February 26, 2018 / 7:53 PM / 10 months ago

Farm groups urge Trump not to weaken U.S. biofuel policy

FILE PHOTO - U.S. President Donald Trump holds a discussion about school shootings with state governors from around the country at the White House in Washington, U.S. February 26, 2018. REUTERS/Jonathan Ernst

(Reuters) - U.S. farm groups urged President Donald Trump in a letter on Monday not to weaken the nation’s biofuels policy requiring corn-based ethanol to be blended into gasoline, calling it a critical engine of rural American jobs.

Trump is due to meet with senators and cabinet members on Tuesday to discuss potential tweaks to the law, called the Renewable Fuel Standard, that would help oil refiners who have increasingly complained the program costs them a fortune.

“As you meet this week to discuss these issues, we ask that you not entertain proposals that would undermine the purpose and intent of the RFS,” according to the letter, signed by the heads of six farm groups, including the National Corn Growers Association and the American Farm Bureau Federation.

“Any action that seeks to weaken the RFS for the benefit of a handful of refiners will, by extension, be borne on the backs of our farmers,” according to the letter, a copy of which was seen by Reuters.

The RFS requires oil refiners to cover the cost of blending increasing amounts of ethanol and other biofuels into the nation’s fuels each year. The policy was adopted during President George W. Bush’s administration to help farmers, cut petroleum imports and lower pollutant emissions.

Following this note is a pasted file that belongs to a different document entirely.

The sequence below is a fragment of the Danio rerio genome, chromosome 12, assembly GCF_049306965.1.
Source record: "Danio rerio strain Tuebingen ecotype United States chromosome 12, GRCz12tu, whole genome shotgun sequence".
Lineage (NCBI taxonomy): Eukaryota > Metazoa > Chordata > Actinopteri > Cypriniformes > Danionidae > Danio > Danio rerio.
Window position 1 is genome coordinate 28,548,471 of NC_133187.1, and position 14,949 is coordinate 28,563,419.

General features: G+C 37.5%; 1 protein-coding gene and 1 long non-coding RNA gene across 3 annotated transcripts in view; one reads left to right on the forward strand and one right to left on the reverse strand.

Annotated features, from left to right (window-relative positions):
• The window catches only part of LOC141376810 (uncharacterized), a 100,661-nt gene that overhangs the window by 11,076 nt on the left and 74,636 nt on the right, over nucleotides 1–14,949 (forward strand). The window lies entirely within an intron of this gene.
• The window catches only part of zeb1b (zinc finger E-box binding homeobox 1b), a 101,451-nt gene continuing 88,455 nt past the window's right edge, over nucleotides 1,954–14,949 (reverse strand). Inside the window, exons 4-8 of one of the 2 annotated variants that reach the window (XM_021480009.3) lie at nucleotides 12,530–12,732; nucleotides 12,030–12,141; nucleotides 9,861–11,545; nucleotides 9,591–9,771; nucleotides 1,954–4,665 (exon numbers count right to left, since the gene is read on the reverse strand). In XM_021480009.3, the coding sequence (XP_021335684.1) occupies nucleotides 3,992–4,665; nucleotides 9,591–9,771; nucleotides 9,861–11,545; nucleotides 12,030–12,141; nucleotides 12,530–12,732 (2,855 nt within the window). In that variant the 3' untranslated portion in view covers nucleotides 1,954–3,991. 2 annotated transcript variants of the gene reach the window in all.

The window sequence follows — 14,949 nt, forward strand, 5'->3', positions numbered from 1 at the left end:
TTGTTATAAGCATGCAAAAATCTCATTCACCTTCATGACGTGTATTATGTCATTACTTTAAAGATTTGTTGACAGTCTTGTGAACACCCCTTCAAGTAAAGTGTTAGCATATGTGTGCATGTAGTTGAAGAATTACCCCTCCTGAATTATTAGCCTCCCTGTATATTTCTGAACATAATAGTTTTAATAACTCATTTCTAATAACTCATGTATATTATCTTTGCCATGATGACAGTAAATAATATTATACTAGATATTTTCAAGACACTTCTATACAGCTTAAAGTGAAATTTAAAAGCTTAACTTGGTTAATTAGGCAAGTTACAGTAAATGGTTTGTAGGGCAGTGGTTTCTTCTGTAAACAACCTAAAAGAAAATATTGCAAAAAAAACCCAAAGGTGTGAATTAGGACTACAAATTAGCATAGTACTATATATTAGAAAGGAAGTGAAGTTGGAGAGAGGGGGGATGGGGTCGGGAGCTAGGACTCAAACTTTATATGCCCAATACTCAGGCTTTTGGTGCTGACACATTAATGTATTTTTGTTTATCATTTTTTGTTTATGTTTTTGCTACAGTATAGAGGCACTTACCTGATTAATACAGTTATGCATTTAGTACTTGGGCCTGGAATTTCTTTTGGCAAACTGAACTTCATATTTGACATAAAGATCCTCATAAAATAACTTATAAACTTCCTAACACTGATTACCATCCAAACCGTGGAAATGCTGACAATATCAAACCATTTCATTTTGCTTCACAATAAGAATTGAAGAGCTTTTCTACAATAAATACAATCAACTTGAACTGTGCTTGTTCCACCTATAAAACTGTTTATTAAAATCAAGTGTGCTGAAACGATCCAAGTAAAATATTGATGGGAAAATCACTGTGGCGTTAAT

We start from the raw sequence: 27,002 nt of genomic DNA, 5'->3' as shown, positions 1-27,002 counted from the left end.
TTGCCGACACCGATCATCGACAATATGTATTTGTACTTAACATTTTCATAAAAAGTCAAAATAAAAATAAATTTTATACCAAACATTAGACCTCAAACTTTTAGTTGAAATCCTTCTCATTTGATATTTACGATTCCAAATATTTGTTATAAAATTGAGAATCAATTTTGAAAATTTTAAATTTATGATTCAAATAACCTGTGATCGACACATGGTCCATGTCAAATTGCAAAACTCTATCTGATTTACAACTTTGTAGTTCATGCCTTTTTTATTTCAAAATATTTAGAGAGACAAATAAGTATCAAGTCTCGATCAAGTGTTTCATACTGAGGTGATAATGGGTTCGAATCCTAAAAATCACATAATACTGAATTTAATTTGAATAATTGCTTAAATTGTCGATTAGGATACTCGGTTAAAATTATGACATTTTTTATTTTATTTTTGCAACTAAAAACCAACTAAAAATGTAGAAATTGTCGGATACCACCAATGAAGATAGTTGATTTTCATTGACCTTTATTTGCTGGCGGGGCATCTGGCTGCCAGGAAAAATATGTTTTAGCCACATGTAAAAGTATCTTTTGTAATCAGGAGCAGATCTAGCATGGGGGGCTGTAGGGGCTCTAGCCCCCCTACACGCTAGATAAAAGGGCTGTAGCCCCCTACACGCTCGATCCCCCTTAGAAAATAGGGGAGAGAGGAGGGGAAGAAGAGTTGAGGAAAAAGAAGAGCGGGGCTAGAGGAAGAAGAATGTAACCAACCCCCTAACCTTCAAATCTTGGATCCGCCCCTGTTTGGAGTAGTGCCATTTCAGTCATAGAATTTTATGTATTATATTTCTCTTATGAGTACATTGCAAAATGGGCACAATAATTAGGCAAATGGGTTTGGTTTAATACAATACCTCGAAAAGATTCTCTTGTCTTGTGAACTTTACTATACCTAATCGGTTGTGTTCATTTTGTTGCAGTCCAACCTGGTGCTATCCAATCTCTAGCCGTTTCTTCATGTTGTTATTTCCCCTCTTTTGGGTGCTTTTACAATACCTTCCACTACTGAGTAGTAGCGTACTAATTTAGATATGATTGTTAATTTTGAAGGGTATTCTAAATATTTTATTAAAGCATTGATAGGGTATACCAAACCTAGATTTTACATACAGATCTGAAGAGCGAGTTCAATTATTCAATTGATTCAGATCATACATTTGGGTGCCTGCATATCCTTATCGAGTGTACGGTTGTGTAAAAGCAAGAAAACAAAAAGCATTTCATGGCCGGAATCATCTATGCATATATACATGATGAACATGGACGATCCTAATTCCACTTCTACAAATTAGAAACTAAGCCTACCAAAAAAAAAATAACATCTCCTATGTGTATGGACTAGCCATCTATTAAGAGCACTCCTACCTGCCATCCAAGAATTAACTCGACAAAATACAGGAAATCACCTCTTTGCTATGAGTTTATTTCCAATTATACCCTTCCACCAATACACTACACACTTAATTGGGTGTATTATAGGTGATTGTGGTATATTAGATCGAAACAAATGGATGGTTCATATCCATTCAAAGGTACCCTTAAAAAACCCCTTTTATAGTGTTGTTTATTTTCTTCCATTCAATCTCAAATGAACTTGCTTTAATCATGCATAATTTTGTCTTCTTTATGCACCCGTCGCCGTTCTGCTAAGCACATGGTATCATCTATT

Under the program, refiners must earn or purchase biofuel blending credits called RINs to prove that they are complying. As biofuels volume quotas have increased over the years, so have prices for the credits – meaning refiners that must buy them are facing rising costs.

Oil refiner Philadelphia Energy Solutions (PES), which employs more than a thousand people in Philadelphia, declared bankruptcy last month and blamed the regulation for its demise. Reuters reported other factors may also have played a role in the company’s bankruptcy, including the withdrawal of more than $590 million in dividend-style payments from the refinery by its investor owners.

Trump is due to discuss potential changes to the RFS on Tuesday with Republican Senators Ted Cruz of Texas, Chuck Grassley and Joni Ernst of corn state Iowa, along with Environmental Protection Agency Administrator Scott Pruitt, Agriculture Secretary Sonny Perdue, and potentially Energy Secretary Rick Perry, according to sources familiar with the matter.

While a handful of proposals will be considered, the sources said, past efforts to change the RFS have been stymied by strong opposition by corn lobbyists.

Writing by Richard Valdmanis; Editing by Cynthia Osterman

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